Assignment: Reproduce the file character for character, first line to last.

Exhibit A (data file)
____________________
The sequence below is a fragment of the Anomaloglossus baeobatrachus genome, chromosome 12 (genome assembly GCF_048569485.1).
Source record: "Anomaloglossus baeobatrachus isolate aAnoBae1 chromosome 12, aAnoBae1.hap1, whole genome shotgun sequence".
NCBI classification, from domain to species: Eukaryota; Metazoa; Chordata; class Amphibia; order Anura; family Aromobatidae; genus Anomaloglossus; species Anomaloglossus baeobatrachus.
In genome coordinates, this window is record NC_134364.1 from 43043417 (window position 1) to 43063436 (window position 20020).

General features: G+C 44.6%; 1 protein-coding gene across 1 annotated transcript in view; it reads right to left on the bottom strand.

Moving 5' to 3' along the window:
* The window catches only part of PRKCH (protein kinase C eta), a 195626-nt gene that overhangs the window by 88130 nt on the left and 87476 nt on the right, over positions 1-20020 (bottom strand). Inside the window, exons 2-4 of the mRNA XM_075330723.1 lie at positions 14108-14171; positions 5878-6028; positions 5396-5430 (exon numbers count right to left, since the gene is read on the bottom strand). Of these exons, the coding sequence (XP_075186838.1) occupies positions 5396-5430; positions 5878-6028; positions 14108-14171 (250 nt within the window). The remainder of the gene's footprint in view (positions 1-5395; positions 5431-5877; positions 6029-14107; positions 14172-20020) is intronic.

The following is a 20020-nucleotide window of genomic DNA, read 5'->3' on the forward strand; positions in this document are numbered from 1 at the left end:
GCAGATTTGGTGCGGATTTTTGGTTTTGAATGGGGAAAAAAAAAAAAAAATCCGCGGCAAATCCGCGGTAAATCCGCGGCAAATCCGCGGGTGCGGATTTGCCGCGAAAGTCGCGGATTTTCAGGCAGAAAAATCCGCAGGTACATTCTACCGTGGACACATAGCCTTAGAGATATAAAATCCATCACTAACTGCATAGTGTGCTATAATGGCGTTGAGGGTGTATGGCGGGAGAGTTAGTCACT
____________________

The sequence below is a fragment of the Anomaloglossus baeobatrachus genome, chromosome 12 (genome assembly GCF_048569485.1).
Source record: "Anomaloglossus baeobatrachus isolate aAnoBae1 chromosome 12, aAnoBae1.hap1, whole genome shotgun sequence".
NCBI classification, from domain to species: Eukaryota; Metazoa; Chordata; class Amphibia; order Anura; family Aromobatidae; genus Anomaloglossus; species Anomaloglossus baeobatrachus.
In genome coordinates, this window is record NC_134364.1 from 43043417 (window position 1) to 43063436 (window position 20020).

General features: G+C 44.6%; 1 protein-coding gene across 1 annotated transcript in view; it reads right to left on the bottom strand.

Moving 5' to 3' along the window:
* The window catches only part of PRKCH (protein kinase C eta), a 195626-nt gene that overhangs the window by 88130 nt on the left and 87476 nt on the right, over positions 1-20020 (bottom strand). Inside the window, exons 2-4 of the mRNA XM_075330723.1 lie at positions 14108-14171; positions 5878-6028; positions 5396-5430 (exon numbers count right to left, since the gene is read on the bottom strand). Of these exons, the coding sequence (XP_075186838.1) occupies positions 5396-5430; positions 5878-6028; positions 14108-14171 (250 nt within the window). The remainder of the gene's footprint in view (positions 1-5395; positions 5431-5877; positions 6029-14107; positions 14172-20020) is intronic.

The following is a 20020-nucleotide window of genomic DNA, read 5'->3' on the forward strand; positions in this document are numbered from 1 at the left end:
GCAGATTTGGTGCGGATTTTTGGTTTTGAATGGGGAAAAAAAAAAAAAAATCCGCGGCAAATCCGCGGTAAATCCGCGGCAAATCCGCGGGTGCGGATTTGCCGCGAAAGTCGCGGATTTTCAGGCAGAAAAATCCGCAGGTACATTCTACCGTGGACACATAGCCTTAGAGATATAAAATCCATCACTAACTGCATAGTGTGCTATAATGGCGTTGAGGGTGTATGGCGGGAGAGTTAGTCACT